Bradburne C.,Johns Hopkins University | Graham D.,The Center for Resources in Integrative Biology | Kingston H.M.,Duquesne University | Brenner R.,U.S. Air force | And 2 more authors.
Military Medicine | Year: 2015

Systems biology (‘omics) technologies are emerging as tools for the comprehensive analysis and monitoring of human health. In order for these tools to be used in military medicine, clinical sampling and biobanking will need to be optimized to be compatible with downstream processing and analysis for each class of molecule measured. This article provides an overview of ‘omics technologies, including instrumentation, tools, and methods, and their potential application for warfighter exposure monitoring. We discuss the current state and the potential utility of personalized data from a variety of ‘omics sources including genomics, epigenomics, transcriptomics, metabolomics, proteomics, lipidomics, and efforts to combine their use. Issues in the “sample-to-answer” workflow, including collection and biobanking are discussed, as well as national efforts for standardization and clinical interpretation. Establishment of these emerging capabilities, along with accurate xenobiotic monitoring, for the Department of Defense could provide new and effective tools for environmental health monitoring at all duty stations, including deployed locations. © 2015 Association of Military Surgeons of the U.S. All rights reserved. Source


Boggess A.J.,Duquesne University | Rahman G.M.M.,Applied Isotope Technologies Inc. | Pamukcu M.,Applied Isotope Technologies Inc. | Faber S.,The Childrens Institute Of Pittsburgh | Kingston H.M.S.,Duquesne University
Analyst | Year: 2014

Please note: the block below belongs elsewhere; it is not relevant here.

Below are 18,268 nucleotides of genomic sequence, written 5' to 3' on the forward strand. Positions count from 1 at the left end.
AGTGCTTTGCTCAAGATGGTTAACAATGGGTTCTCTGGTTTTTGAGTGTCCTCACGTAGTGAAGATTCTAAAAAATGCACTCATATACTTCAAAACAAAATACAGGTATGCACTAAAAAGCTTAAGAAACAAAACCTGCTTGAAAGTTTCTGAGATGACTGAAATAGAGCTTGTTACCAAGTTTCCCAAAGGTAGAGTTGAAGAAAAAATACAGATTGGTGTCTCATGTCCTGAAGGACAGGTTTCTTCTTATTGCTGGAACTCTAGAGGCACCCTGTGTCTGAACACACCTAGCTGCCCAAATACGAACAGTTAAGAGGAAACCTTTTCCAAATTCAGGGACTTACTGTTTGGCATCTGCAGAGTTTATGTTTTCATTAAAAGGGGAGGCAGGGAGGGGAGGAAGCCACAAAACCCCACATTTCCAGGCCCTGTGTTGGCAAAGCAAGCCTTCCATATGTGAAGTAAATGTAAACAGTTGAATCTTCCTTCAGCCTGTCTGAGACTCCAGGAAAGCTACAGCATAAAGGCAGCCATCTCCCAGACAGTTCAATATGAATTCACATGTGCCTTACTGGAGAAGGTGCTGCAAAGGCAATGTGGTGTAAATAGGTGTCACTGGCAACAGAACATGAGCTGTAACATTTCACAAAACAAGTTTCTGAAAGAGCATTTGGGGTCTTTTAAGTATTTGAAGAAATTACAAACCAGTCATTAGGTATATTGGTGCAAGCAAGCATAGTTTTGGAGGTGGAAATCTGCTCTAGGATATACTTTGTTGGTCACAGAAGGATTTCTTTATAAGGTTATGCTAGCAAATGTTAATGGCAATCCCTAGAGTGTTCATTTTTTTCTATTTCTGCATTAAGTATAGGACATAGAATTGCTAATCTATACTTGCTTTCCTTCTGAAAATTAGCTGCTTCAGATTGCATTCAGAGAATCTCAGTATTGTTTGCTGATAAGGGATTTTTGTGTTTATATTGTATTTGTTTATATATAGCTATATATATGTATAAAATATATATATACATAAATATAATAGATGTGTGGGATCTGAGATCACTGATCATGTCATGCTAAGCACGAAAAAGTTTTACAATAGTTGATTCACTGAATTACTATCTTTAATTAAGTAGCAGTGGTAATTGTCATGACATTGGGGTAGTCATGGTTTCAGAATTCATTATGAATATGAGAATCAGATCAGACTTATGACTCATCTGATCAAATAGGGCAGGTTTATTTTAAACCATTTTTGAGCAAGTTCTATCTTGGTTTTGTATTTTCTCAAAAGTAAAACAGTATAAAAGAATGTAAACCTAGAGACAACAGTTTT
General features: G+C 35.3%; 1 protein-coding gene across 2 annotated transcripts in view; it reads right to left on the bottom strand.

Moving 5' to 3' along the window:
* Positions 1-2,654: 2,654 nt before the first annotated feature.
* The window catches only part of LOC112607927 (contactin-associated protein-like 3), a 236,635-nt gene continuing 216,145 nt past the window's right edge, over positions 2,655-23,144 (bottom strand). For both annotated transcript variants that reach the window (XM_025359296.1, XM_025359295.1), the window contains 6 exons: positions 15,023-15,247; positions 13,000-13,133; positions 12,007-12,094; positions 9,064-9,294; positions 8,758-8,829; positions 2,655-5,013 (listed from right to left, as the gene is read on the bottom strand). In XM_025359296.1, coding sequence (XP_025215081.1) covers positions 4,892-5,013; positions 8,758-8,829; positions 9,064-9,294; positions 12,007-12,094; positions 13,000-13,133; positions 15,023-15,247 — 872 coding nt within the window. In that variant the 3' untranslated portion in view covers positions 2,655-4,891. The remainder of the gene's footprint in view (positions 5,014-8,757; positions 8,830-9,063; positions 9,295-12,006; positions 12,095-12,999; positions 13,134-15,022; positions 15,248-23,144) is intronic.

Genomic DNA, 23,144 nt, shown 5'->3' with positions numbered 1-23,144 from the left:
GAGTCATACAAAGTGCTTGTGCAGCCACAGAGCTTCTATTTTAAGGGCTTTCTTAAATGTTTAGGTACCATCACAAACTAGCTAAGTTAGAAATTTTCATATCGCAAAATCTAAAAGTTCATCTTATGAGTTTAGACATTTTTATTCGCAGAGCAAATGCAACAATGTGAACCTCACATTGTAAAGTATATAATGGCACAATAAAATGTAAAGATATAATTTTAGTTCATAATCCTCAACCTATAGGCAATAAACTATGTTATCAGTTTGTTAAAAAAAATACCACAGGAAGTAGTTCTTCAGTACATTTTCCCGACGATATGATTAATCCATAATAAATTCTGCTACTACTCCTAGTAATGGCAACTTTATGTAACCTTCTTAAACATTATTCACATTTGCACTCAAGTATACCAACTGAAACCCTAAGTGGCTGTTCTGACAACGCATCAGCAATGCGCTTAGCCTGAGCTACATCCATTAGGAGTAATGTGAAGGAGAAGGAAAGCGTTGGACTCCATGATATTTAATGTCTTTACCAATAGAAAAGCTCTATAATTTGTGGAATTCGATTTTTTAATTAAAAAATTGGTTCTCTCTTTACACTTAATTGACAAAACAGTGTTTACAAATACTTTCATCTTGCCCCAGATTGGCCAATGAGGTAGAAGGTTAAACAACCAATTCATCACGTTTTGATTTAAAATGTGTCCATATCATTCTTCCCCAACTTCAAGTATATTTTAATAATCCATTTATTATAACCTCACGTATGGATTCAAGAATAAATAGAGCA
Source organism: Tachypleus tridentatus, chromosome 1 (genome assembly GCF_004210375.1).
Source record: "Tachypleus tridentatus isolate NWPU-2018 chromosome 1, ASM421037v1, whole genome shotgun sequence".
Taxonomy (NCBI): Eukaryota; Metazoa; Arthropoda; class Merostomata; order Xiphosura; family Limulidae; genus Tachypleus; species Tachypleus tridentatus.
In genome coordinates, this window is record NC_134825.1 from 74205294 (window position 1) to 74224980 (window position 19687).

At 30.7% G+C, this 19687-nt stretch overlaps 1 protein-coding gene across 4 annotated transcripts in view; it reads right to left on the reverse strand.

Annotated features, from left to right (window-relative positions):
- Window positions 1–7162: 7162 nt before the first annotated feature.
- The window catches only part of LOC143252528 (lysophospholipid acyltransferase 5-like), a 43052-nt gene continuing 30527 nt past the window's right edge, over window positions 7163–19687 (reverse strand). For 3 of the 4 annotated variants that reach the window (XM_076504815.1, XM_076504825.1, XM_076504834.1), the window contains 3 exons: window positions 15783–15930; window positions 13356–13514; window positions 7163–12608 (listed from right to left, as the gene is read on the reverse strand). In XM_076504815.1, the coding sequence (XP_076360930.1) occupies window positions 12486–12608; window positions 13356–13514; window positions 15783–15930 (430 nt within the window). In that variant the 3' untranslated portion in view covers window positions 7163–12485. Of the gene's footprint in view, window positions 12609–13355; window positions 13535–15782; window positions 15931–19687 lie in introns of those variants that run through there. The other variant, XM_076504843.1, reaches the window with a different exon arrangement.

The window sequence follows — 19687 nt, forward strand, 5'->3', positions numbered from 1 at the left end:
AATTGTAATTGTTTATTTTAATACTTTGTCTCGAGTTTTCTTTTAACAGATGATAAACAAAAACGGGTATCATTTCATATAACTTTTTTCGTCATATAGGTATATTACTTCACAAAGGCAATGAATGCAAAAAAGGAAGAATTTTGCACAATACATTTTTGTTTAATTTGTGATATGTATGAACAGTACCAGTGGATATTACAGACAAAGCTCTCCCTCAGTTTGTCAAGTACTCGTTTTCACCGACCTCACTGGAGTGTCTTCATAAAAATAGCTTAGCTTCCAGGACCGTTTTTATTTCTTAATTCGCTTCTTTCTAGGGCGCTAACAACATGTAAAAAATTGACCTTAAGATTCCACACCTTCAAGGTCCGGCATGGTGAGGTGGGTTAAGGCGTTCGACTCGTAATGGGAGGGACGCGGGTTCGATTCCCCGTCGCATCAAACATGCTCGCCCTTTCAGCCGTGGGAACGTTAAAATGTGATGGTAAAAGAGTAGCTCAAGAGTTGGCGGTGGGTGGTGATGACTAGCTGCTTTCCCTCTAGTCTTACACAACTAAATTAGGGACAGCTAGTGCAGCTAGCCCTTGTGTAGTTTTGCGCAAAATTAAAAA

A robust method has been developed for easy transfer between analytical laboratories to obtain highly accurate and reproducible quantification of persistent organic pollutants (POPs) in micro-volumes of serum. This method is suited for analysts researching the impact of environmental exposure on human health. When performed by highly trained analysts, existing methods can produce high quality data; however, complex sample preparation steps often cannot be consistently replicated by laboratories, leading to variance in extraction recovery and quantitation. By combining stir-bar sorptive extraction (SBSE) with direct isotope dilution (D-ID) mass spectrometry quantification, a new analytical method was developed. The D-ID quantification significantly improved accuracy, corrected sample-to-sample irreproducibility, and reduced sample preparation time. Independent production of statistically identical data then confirmed transfer of the validated operating protocol to an off-site laboratory with different instrument models. SBSE performance was compared with industry-accepted extraction techniques. D-ID quantification was compared with peer-reviewed relative isotopic response factor (RF) quantification methods. Holding other variables constant, D-ID improved accuracy by 250% and precision by 300% compared with RF; SBSE improved accuracy by 37% compared to industry-accepted extraction methods. Limits of quantification of the analytes ranged from 60 pg g-1 to 1 μg g-1. Protocol transfer exhibited <7% mean between-laboratory error and <2% mean within-laboratory RSD. These results indicate that a transferable method has been developed for academic, government, commercial, and clinical laboratories seeking to maximize throughput and improve quantitative validity. This validated method was applied in a recent clinical study to assess non-communicable disease in children in Pennsylvania, USA. This journal is © the Partner Organisations 2014. Source